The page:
The Wall Street Journal, of all publications, published a report today stating that Apple is working on a smaller, lighter, and cheaper iPhone with an edge-to-edge screen to compete with low-end Android phones. The Journal claims that the iPhone nano, as they term it, would sell alongside the full size iPhone and would be priced so that it could be offered for a low price, or even free after contract. Call me a skeptic, but I don’t believe this one. I have several reasons, one of which is the smaller screen.
How small would the “smaller” screen be? The current trend in the mobile phone market is larger screens, not smaller ones. While Steve Jobs has stated that Apple is happy with the size of the iPhone’s 3.7 inch display, he hasn’t indicated that it should be any smaller. I can’t really imagine a touch-based iPhone with a screen much smaller than it already is. Apple would probably maintain the same pixel resolution as the iPhone 3GS (480 x 320) so as not to drive their developers crazy with yet another screen resolution to support so the screen would have to be physically smaller. There are already situations where a 3.7″ screen doesn’t have enough room for finger travel or application UIs, an issue that is only exacerbated by reducing physical space.
A smaller screen would also pose usability issues. Being an application developer, it can sometimes be a struggle to ensure that text, buttons, and graphics are large enough for the user to read and interact with while also fitting everything that is necessary on the screen. If Apple reduced the physical size of an iPhone’s screen by just 25%, applications could become unreadable for some users. In addition, multitouch gestures, which are very dependent on the physical space available to them, would behave differently. Imagine an application that requires a user to swipe left or right to navigate. From the application’s perspective, the gestures would work the same: the finger moves X points from one place to another and that means to navigate in a certain direction. But with less physical space, the gesture might be triggered more quickly than the user anticipates and might make navigation difficult.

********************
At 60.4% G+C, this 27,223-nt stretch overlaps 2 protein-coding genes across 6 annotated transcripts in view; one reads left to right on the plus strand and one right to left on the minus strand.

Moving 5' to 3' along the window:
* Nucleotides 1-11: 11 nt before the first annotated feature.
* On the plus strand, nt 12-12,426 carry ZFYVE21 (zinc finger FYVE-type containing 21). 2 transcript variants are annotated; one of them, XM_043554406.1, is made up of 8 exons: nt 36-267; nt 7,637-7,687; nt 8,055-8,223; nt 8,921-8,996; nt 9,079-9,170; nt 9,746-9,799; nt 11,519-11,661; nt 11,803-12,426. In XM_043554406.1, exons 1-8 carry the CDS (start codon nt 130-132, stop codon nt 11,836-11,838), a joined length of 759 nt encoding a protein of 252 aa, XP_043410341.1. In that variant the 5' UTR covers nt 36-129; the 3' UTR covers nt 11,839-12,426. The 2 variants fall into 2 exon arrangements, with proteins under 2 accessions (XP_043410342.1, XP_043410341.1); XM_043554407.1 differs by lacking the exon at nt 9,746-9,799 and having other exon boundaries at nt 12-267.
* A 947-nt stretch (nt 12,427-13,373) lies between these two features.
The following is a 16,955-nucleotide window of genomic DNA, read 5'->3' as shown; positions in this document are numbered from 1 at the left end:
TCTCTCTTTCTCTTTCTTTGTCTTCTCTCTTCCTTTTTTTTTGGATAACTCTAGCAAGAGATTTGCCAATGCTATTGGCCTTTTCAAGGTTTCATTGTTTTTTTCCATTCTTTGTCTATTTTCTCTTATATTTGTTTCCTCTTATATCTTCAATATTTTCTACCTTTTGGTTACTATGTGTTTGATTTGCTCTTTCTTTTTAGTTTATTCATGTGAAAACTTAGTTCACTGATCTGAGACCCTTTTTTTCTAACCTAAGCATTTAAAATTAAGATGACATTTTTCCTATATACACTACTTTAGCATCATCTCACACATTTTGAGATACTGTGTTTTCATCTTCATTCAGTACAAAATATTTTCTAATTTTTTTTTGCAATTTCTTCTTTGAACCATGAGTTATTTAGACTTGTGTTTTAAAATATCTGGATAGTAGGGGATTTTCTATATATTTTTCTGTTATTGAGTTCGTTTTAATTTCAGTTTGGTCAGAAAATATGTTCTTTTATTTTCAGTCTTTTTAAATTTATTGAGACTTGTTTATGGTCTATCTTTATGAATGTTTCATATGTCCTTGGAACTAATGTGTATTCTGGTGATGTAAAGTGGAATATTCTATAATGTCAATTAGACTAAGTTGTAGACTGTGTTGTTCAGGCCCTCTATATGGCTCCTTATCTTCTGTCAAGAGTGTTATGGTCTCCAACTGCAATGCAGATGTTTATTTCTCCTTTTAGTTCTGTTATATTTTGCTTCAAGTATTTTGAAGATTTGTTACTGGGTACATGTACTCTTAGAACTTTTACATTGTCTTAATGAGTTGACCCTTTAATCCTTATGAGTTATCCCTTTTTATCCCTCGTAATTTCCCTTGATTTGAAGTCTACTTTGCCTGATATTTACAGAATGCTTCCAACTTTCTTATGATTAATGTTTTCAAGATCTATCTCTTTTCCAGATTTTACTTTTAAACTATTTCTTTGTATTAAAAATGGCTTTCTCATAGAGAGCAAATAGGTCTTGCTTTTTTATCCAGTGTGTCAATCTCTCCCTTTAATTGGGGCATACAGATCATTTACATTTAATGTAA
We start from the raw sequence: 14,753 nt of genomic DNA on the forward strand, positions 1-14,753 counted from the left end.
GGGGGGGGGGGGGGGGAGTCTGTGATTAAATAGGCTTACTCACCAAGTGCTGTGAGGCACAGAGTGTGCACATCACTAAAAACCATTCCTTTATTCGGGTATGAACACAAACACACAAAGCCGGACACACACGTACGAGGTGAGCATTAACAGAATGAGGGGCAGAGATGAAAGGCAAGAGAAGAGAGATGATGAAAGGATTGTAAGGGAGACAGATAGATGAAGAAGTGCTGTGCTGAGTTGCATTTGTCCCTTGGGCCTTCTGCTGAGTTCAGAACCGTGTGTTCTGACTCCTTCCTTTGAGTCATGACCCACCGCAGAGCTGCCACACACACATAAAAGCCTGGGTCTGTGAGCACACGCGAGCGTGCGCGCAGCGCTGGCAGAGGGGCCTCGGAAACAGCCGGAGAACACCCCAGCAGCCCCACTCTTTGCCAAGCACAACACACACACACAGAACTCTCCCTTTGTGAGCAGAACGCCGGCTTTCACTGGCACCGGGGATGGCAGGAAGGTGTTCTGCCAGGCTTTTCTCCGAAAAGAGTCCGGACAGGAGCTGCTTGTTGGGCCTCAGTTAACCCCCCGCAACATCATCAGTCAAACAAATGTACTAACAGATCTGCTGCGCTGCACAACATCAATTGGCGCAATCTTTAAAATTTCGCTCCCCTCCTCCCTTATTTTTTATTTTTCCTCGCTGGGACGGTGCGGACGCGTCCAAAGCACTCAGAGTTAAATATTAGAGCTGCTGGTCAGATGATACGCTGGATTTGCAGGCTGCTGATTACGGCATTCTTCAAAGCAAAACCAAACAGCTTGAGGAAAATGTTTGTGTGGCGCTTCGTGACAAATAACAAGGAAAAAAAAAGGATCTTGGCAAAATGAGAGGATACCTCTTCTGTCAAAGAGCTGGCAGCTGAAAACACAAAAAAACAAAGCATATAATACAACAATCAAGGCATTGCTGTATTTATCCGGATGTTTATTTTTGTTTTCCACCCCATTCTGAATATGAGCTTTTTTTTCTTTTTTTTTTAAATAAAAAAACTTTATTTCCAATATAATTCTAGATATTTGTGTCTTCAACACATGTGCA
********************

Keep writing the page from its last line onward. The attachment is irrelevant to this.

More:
The Journal’s additional note about the screen reaching edge-to-edge raises questions as well. How would cases be designed? Most cases are designed to wrap around the front of the phone just a bit to prevent the screen from hitting the ground if the phone is dropped. While I’m sure the case could still wrap around the front of the phone somewhere, it may make the phone more susceptible to damage by reducing the protection a case can offer. Even more interesting is what the user experience might be for a phone with a screen that expands across the entire width of it. What happens when you have to drag something to the edge of the screen? Your finger falls off the phone. Bezels, as much as Apple hates them, serve a purpose (why do you think the one on the iPad is so big – you need somewhere to hold it). They provide a buffer for the edge so that a user can safely move off the screen without their finger falling off a cliff.
If implemented the way that I describe, I think the screen on the iPhone nano would be a usability nightmare. That is one reason while I believe that the iPhone nano is simply a rumor. It certainly may exist somewhere deep inside Apple’s R&D lab, but I don’t think we’ll be seeing a smaller-screened iPhone any time soon. However, if anyone is going to release a phone with a smaller screen that goes edge-to-edge and do it right, that company definitely is Apple.